PurposeThe purpose of this paper is to examine the extent to which consumer self-concept (self-esteem) and product involvement influences the wine purchase decision at the retail level given the anticipated consumption occasion. The predictive effects of self-concept on this interaction were also explored.Design/methodology/approachData collection was in the independent specialist fine wine store environment in Sydney, Australia. Central to the study was the development of a 33-item multi-dimensional fine wine involvement scale (Cronbach’s α =0.846 for 26 final items) for measuring consumers’ involvement.FindingsWine product involvement deepens with age but low involvement consumers perceiving risk in making the wrong product choice may well purchase fine wines for situations where self-concept is a moderating factor. In the case of low involvement wine consumers a positive association exists between situational wine choice and self-concept but no significant differences exist for self-concept across any of the consumption occasions. Age and self-concept were both confirmed as linked to levels of consumption. The findings support the notion that wine consumers aged 45 years and older are significantly more disposed to purchase fine wine products.Practical implicationsFor self-concept to be relevant to purchase it follows that the wine consumption occasion must be conspicuous.Originality/valueThis study is the first to examine the extent to which consumer self-concept and product involvement influences the wine purchase decision at the retail level given the anticipated consumption occasion.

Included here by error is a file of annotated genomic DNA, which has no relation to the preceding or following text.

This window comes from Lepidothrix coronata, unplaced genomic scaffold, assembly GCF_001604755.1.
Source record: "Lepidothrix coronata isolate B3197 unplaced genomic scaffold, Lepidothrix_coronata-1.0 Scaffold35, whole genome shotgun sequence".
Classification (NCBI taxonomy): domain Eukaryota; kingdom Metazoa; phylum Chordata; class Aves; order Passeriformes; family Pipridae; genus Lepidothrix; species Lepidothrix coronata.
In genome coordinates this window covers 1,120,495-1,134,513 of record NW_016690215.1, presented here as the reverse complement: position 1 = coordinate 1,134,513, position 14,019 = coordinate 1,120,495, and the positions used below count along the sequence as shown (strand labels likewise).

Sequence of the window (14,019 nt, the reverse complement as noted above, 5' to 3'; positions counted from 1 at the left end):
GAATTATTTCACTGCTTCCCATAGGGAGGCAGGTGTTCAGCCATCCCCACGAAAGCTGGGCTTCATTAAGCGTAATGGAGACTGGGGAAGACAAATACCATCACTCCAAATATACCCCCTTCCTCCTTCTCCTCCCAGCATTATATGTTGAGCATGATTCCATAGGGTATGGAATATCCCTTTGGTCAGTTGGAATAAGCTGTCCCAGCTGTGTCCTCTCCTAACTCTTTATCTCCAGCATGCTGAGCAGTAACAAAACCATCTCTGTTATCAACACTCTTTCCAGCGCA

British Food Journal – Emerald Publishing
Published: Jun 5, 2017